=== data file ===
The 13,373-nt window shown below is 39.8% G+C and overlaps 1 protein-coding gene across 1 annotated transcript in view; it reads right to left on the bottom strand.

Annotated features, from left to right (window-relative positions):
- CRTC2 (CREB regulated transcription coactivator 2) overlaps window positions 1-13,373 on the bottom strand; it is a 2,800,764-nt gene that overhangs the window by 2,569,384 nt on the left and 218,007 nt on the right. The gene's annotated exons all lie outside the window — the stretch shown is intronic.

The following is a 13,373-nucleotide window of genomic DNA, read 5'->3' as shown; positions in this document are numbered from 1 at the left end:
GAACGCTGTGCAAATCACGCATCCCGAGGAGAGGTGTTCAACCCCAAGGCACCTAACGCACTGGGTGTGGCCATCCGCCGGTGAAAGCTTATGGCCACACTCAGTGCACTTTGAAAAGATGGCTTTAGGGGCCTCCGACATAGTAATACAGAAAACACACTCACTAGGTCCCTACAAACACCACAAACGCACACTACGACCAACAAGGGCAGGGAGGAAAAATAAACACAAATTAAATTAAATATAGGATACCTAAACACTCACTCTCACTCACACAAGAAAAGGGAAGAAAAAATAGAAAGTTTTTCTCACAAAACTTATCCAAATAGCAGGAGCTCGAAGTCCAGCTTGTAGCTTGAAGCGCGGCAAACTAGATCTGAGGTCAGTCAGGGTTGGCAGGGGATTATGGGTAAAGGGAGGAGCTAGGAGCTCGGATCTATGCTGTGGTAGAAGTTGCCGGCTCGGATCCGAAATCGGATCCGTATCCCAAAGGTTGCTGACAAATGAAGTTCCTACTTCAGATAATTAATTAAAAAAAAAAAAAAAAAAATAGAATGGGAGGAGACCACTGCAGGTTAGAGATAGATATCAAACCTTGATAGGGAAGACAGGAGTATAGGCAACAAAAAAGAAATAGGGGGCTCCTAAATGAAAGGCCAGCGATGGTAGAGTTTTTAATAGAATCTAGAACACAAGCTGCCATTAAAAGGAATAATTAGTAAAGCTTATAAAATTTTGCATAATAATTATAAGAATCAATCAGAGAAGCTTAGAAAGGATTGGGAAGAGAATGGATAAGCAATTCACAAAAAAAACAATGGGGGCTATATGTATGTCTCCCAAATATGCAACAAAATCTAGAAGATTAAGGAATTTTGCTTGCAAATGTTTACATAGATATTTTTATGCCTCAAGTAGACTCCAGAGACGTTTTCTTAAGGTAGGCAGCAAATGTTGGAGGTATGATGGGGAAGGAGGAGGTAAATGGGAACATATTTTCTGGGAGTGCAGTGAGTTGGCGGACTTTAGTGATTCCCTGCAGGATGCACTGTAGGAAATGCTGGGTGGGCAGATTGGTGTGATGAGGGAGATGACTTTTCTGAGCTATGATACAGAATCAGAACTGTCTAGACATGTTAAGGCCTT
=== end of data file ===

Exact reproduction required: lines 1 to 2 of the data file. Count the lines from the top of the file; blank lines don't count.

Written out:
The 13,373-nt window shown below is 39.8% G+C and overlaps 1 protein-coding gene across 1 annotated transcript in view; it reads right to left on the bottom strand.

Annotated features, from left to right (window-relative positions):